St. Damasus, one of the noblest and holiest of Popes, was by birth a Spaniard. He received his instruction in virtue, as well as in the liberal arts, at Rome, whither he was taken by his father after his mother's death. His progress in both was such, that he was soon esteemed one of the most pious and learned men of his time. He was ordained deacon, and when Pope Liberius died, he was placed in the papal chair, of which he was thought worthy as well on account of his great erudition and holy life, as also for the fearlessness with which he had defended the Church of Christ against heresy. He governed the Church seventeen years and two months, in the most difficult times, with so much wisdom and virtue, that all ancient historians join in praising him. St. Jerome calls him, “a lover of chastity and a virgin teacher of a virgin church;” Theodoret, “a man adorned with virtue, and worthy of praise.” St. Ambrose says, that Providence had especially chosen him to promote the welfare of the Church. The bishops, assembled in council at Constantinople, praise the fortitude which he displayed in protecting the true faith, and compare him to a wall of adamant. This strength of character the holy Pope evinced on several occasions. Soon after he had been elected Head of the Church, a certain man, named Ursicinus, sought to overthrow him. He made a cabal of some unruly minds, by whose aid he endeavored to gain for himself the papal throne. The holy Pope was deeply saddened by this, not because he dreaded to lose the dignity, but because he feared that the consequence might be a schism in the Church. Hence he was willing to give way to Ursicinus and pass his life in obscurity. The better disposed refused, however, to consent to this, and prevailed on the Governor of Rome to banish Urcisinus and his principal followers from the city. The others, who were allowed to remain, received the holy Pope's pardon, who never thought of revenging himself. Notwithstanding all this, there were several among them who, instigated by Ursicinus, endeavored to rob the holy Pope of his honor and good name, as they could not take his pontifical dignity and his life. They spread the report that Damasus had been surprised in the act of committing a crime against chastity. Most of the people, convinced of the holiness of their chief Shepherd, looked upon it as a slander; but the innocent man desired to lay the wickedness of the defamers bare to the eyes of the whole world. Hence he called to Rome forty bishops who were to hear the accusation and investigate the matter with all possible rigor. The evil-doers confessed their falsehood, and the innocence of Damasus was most clearly established. Hardly had the holy Pope overcome this and other persecutions of his enemies, when he had to fight, for a long time, against the heretics, who arose in different places and even at Rome. He assembled several councils at Rome, examined the doctrines disseminated by the heretics, and anathematized them as impious and heretical. Similar councils were also held in other cities. The most renowned of these was the general council which the Emperor Theodosius, induced by the Pope, called together at Constantinople, in which the decrees of the general council at Nice were confirmed, and Macedonius and others were anathematized as heretics and banished from the city. Besides this, the watchful Shepherd did not neglect to uproot the abuses which had crept into the church, and to exhort all Christians especially the bishops, to fulfil their duties. Among other regulations, he ordered that after the recital or singing of each Psalm, the following words should be added, as a confession of the Most Holy Trinity: “Glory be to the Father and to the Son and to the Holy Ghost, as it was in the beginning, is now, and ever shall be, world without end. Amen.” He also built new churches and ornamented them splendidly. Many bodies of Saints he reverentially exhumed and exhibited for public veneration. The holy men who lived at that period, as Athanasius, Ambrose and Jerome, he esteemed highly and made use of their counsel. He specially honored St. Jerome, whom he exhorted to work for the benefit of the Church by translating and expounding the Holy Scriptures. On account of these and many other endeavors, but above all, in consequence of his irreproachable life, he was so highly esteemed, that the Emperors, Theodosius, Gratian and Valentinian, commanded their subjects to profess only that faith and no other, which St. Peter had formerly preached at Rome, and which Damasus was now teaching; and declared as heresy, all doctrines which had been denounced by the Pope. At the age of eighty years, the Saint ended his holy life by a holy death. It is known that, during his life, he restored the sight of a blind man, while after his death, many possessed were freed from the Evil One at his grave, and many infirm restored to health by his intercession.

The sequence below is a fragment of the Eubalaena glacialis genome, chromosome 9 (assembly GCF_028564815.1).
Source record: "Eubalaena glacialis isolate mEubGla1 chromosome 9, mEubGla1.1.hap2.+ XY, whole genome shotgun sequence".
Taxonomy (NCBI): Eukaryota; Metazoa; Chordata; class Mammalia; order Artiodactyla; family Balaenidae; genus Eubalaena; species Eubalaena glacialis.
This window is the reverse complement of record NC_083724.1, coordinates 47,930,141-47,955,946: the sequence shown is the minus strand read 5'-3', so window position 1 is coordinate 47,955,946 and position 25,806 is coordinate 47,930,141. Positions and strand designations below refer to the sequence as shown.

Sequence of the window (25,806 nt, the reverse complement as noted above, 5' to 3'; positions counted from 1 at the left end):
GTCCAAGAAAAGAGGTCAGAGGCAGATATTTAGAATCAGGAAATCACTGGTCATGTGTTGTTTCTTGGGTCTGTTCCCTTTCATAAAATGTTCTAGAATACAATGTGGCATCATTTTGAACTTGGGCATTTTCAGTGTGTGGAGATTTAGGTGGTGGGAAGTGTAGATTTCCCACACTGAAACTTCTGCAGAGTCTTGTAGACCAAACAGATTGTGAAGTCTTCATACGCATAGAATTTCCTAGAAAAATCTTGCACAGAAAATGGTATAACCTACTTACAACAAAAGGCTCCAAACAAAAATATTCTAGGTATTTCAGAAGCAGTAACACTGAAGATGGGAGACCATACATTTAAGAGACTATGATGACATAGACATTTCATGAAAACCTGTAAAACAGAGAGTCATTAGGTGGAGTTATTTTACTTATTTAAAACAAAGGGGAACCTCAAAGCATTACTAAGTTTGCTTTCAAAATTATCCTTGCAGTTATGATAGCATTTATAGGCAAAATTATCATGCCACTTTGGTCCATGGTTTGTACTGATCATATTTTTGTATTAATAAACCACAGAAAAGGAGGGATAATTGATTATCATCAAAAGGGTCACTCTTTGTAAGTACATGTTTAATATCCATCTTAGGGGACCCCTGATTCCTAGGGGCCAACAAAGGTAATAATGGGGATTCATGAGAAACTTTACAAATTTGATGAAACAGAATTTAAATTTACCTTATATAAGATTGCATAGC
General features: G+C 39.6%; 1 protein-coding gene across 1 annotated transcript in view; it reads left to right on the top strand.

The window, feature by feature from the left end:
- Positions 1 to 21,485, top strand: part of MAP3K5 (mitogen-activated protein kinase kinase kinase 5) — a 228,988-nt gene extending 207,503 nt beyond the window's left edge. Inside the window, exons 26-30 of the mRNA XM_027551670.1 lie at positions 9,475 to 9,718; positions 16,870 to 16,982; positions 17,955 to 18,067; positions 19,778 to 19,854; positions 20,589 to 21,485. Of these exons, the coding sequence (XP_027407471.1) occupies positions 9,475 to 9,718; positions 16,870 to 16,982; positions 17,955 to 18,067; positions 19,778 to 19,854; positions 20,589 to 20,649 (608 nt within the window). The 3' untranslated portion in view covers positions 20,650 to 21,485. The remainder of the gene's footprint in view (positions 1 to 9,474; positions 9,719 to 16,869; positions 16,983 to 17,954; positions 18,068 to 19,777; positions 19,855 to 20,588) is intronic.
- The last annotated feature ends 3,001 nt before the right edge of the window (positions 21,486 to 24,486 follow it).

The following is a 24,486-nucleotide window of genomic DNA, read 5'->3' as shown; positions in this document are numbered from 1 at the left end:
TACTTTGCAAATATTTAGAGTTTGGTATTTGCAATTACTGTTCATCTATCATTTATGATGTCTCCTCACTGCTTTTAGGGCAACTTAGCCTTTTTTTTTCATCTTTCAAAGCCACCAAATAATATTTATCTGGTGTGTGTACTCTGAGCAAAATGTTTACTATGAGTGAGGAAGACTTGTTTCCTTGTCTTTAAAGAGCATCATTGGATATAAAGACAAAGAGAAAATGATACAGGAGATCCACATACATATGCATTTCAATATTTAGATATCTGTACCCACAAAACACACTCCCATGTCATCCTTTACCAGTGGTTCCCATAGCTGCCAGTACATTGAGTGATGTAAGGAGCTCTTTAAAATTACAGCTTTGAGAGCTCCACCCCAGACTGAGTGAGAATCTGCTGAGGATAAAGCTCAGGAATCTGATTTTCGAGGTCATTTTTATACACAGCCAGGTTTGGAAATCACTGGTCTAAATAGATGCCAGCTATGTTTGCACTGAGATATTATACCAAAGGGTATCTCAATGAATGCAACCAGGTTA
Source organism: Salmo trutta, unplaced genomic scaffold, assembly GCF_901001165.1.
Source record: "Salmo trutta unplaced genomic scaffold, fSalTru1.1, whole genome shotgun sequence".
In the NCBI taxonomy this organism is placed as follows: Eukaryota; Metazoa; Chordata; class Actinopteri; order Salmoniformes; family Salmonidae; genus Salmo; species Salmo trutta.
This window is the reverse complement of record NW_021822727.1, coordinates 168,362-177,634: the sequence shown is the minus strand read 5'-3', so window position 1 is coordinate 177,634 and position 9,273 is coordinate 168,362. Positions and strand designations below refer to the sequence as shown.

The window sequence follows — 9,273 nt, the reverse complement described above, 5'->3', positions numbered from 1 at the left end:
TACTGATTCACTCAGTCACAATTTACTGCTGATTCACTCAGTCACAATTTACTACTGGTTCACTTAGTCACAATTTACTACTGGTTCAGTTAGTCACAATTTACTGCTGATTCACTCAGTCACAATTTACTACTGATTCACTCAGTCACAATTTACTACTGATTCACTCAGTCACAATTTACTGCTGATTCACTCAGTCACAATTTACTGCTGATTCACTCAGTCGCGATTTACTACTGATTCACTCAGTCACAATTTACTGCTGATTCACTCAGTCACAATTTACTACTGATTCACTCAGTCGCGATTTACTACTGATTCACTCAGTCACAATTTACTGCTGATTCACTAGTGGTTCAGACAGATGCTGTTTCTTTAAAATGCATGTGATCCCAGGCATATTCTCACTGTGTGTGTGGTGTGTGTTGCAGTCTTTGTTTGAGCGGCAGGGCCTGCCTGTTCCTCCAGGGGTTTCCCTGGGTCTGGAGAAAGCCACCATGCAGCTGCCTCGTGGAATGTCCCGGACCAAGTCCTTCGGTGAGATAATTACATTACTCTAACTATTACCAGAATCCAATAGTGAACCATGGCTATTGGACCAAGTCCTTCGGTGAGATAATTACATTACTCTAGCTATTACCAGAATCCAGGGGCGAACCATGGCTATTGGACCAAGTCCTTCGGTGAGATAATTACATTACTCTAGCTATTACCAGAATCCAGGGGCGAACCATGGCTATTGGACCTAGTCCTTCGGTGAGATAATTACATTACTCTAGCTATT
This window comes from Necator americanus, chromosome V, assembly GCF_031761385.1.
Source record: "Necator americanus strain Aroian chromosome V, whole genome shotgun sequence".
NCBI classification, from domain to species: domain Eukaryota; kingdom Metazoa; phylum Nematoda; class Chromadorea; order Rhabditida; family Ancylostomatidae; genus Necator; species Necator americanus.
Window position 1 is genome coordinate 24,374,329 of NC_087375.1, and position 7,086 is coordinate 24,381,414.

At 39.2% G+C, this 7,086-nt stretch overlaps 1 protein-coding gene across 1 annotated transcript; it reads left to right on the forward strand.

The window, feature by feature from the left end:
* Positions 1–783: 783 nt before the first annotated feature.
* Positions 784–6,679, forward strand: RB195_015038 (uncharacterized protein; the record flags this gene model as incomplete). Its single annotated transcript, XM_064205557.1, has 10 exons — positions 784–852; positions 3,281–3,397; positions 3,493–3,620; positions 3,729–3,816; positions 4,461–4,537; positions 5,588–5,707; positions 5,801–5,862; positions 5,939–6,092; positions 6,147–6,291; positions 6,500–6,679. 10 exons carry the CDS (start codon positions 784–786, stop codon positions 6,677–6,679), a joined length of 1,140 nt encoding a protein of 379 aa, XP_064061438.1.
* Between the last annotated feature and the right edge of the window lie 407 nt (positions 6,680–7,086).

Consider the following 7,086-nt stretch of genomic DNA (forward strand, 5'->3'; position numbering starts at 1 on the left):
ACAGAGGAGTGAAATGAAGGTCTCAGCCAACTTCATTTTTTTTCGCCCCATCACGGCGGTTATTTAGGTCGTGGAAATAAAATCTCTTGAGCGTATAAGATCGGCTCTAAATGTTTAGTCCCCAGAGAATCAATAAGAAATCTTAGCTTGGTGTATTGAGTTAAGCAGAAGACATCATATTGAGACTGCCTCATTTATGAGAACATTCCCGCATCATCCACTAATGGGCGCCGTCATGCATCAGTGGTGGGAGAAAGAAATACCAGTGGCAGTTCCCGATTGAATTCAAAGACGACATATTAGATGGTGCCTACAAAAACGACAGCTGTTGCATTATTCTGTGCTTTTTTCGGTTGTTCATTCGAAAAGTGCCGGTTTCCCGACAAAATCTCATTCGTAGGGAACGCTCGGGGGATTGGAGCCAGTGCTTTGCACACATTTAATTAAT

Taken from: The Liturgical Year - Advent, Edition 1870;
The Lives of the Saints, Rev. F.X. Weninger D.D., S.J. Vol. II, Permissu Superiorum, 1876; and
The Divine Office for the use of the Laity, Volume I, 1806.


Pope St. Damasus I, pray for us.